The supergroup tore into a molten juggernaut barn-burner that pummeled our street into smithereens, as Alexander and fellow guitarist, Drew Gardner (also of Elkhorn), fired off barbed riffs into the early evening sky.
Yet, the piece de’ resistance of this most impeccable day was when the band levitated the yard with a monstrous 40-minute surprise “Dark Star.”
The Lidders began this Herculean epic by drifting us out into deep space, occasionally hinting the song with sneaky bass lines, before using the classic guitar intro as a launching pad to leap straight into uncharted astral waters.
While it was of course a thrill to just hear these fearless sonic explorers take on such an iconic piece of improv psychedelia in the first place, the biggest pleasure came from hearing exactly how these guys made this tune their own.
Alexander came in on this track hot with incinerating solos that were serrated and crunchy, like something off of an early Mudhoney or Screaming Trees album. His vocals hovered and soared like that of a shaman calling a sermon down from a high mountaintop. Meanwhile, Scott Verrastro (also of Kohoutek) kept his drumming full of shimmering cymbal taps and crashes, building up a mystical atmosphere as Jesse Sheppard’s bass slithered and crashed like reptilian thunder.
After infusing the song with a harder, almost Hawkwindian* space rock groove, they steered their sonic ship even further into the the distant cosmos.
*yes, I’m going to keep using this word until it’s in the Merriam-Webster Dictionary
Alexander hopped off the guitar and manned the controls of an ‘80s Moog, which filled the air with tangling tendrils of laser-like electronic pulsations. At one point, he even snuck in a Close Encounters of the Third Kind quote on the synth (which recalled the Space > Drums from the Dead’s 1/22/78 show in Eugene, OR).
As he brought a very welcomed kosmische vibe to the Grateful Dead classic, Gardner utilized his armory of pedals and knobs to produce heavily textured and transmogrified guitar tones. Sheppard meanwhile carpet bombed the yard with his booming instrument as Verrastro doubled down on the ritualistic vibe with twinkling bells and a whole array of other chiming and clanking percussive instruments.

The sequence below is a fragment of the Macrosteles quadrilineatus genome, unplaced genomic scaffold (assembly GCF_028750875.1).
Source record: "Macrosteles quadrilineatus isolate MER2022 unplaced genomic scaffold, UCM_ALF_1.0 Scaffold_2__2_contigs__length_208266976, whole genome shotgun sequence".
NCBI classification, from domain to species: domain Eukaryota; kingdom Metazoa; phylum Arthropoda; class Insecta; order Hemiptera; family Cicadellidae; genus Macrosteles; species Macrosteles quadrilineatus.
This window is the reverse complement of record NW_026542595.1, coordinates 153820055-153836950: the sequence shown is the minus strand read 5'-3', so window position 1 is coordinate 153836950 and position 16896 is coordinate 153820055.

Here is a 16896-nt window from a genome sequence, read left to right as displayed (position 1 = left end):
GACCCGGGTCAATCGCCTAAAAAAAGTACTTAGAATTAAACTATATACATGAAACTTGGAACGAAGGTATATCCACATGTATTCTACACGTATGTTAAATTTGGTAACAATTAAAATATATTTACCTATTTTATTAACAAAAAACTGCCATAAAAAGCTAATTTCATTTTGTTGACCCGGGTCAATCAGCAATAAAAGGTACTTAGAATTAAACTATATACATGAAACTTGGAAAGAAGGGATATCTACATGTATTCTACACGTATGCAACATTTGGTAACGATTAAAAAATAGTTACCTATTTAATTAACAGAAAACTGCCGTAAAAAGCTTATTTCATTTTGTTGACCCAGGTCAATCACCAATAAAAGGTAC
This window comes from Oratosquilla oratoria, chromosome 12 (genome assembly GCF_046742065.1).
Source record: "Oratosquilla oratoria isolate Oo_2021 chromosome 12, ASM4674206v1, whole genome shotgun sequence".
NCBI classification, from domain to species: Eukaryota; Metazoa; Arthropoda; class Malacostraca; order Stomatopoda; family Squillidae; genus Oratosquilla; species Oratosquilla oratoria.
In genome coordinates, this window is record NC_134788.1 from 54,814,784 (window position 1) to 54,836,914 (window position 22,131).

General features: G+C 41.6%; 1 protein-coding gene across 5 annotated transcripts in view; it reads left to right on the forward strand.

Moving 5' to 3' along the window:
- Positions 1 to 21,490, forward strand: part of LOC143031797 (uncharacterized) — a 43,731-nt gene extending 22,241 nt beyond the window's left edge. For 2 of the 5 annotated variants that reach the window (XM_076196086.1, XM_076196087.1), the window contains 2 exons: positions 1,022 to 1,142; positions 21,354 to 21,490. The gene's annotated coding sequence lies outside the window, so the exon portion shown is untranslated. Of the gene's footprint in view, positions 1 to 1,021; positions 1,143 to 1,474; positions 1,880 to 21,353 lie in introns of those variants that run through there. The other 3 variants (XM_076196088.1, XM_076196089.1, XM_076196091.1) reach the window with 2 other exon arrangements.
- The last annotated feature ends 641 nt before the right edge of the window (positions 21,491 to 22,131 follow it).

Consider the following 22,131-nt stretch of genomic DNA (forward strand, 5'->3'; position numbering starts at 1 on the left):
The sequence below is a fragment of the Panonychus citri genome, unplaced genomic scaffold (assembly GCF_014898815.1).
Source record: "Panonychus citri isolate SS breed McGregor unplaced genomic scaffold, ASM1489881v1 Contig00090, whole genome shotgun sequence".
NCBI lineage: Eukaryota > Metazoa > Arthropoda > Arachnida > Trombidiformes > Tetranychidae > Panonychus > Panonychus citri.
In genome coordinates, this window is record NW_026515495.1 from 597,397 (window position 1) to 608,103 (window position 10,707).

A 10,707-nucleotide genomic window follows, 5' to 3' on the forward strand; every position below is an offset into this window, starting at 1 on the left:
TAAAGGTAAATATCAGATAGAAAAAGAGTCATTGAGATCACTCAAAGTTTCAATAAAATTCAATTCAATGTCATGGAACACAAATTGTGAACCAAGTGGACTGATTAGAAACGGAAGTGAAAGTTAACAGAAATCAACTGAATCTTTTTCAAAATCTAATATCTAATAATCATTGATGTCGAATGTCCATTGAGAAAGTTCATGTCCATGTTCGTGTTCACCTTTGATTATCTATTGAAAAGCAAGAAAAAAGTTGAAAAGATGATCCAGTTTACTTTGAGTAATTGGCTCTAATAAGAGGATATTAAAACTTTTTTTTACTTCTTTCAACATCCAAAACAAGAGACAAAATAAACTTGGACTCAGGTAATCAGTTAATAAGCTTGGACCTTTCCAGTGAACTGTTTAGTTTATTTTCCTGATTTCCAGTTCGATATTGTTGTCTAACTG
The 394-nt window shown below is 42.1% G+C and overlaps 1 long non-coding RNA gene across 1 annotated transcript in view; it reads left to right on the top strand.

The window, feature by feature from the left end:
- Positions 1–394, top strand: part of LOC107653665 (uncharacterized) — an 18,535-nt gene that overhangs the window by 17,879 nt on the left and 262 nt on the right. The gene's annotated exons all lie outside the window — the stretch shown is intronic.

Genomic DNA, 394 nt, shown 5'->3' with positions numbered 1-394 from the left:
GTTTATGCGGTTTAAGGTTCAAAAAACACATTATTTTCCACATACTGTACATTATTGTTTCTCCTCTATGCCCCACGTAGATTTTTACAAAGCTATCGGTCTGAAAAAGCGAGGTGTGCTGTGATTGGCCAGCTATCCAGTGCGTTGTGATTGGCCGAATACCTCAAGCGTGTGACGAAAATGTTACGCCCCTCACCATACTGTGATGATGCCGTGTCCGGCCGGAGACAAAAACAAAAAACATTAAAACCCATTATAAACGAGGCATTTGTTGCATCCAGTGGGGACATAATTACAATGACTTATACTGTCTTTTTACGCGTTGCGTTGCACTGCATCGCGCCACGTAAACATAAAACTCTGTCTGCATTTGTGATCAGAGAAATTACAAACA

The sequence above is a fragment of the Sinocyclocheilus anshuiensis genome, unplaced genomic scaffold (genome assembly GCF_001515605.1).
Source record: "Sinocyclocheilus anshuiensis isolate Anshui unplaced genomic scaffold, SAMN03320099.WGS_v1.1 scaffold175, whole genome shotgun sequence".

This was not like catching any Dead cover band. Instead, this was similar to stumbling into a fantasy jam session between the legendary San Fransisco group and Amon Düül II…and most shocking of all, this impressive and mind-bending journey was dedicated to yours truly (I still can’t get over that!) This was a performance, and a day, for the books.
After “Dark Star” finally landed back on earth, the Lidders launched into one last doomy, acid nightmare that shredded with glowing irradiated fuzz. If you also grew up on Blue Cheer, Black Sabbath and Bardo Pond records, you would have been completely psyched as well.
There was so much zeal and excitement in the air that day, you couldn’t help but smile and talk to your neighbor. We wanted to ensure that this welcoming warmth and passionate enthusiasm would be the prevailing spirit of the event, and I do believe we succeeded in that.
It was a real pleasure getting to see so many friends from the RCU community come out, and to make some new pals from our own neighborhood and beyond.
I cannot overstate how content I was to see people sharing the joy that I get from all of these incredible artists. I couldn’t feel any higher than I do right now. Here’s hoping we can do this again sometime soon, and that you could be there, too.